Male flies kept awake do not die earlier than those allowed to sleep, leading researchers to question whether sleep is essential for staying alive. Whilst this study was in flies, the team speculate that if sleep is not essential for life in the same way food is, then it is possible that their results could apply across the animal kingdom - including in humans.

They also found that female flies die on average only three days earlier out of a 40-50 day average lifespan.

Dr Giorgio Gilestro, from the Department of Life Sciences at Imperial, said: “For food, we have calories that are ‘vital’ to keep us alive and calories that are ‘useful’ to help us function well. It might be that sleep is only ‘useful’: it would still be difficult for us to function without it, but not necessarily fatal.”

Previous experiments have shown that some animals die when deprived of sleep, but the studies are unclear about exactly why this is. The researchers behind the new study, published in Science Advances, suggest that the way the experiments were run could mean the animals died of stress due to the methods of keeping them awake.

To keep the flies awake, the researchers kept each fly in a tube linked to an automatic monitoring system. If the system detected no movement for 20 seconds, then the tube rotated, waking the fly up. This system allowed the team to experiment with hundreds of flies at once, giving them a better understanding of the average response to sleep deprivation.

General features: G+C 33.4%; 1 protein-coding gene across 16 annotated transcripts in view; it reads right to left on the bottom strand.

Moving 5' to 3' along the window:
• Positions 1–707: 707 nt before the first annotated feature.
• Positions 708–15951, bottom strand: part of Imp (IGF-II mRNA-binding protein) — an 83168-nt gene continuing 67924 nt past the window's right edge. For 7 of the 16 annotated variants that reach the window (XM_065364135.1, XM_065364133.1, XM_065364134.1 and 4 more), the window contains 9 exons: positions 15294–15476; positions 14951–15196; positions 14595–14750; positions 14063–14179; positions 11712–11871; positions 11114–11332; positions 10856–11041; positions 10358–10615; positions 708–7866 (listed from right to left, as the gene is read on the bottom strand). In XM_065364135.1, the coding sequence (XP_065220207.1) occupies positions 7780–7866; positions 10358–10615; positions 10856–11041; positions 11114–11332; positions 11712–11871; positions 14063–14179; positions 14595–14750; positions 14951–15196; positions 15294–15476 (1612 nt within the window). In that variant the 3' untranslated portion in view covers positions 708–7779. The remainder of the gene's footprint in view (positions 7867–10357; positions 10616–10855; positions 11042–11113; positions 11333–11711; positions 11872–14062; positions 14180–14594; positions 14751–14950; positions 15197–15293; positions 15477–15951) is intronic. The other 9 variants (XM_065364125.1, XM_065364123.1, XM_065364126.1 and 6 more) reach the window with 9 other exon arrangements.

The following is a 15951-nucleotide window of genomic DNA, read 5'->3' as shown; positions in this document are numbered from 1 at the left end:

The researchers note that while male flies did not die earlier without sleep under lab conditions, in the wild lack of sleep would cause knock-on effects that would put them at greater risk from predators or competition.

Dr Gilestro added: “Lack of sleep could make it hard for them to function properly and safely, just as a lack of sleep might cause a sleep-deprived human to crash their car.”

“It’s not that there are no consequences to not sleeping, but our study has made us question whether sleep deprivation alone causes death.”

During their experiments, the team also found that, even while sleep deprived, the flies followed ‘normal’ patterns of activity. Flies are usually more active at dawn and dusk, and even when they hadn’t had any sleep for many days in a row, this was still the case.

The researchers say this shows that the flies are not building up a ‘sleep debt’ - they do not necessarily get sleepier the longer they stay awake, but keep to relatively normal patterns of activity. This suggests the pressure to sleep is controlled more strongly by the time or day than by the amount of sleep taken.

This was further shown when flies that had been deprived were allowed to sleep again. They slept a little longer for a day or two but returned to normal patterns quickly, instead of immediately catching up on all the sleep they had lost with one extremely long sleep.

Future experiments will continue to investigate the effects of sleep deprivation on flies’ mental performance.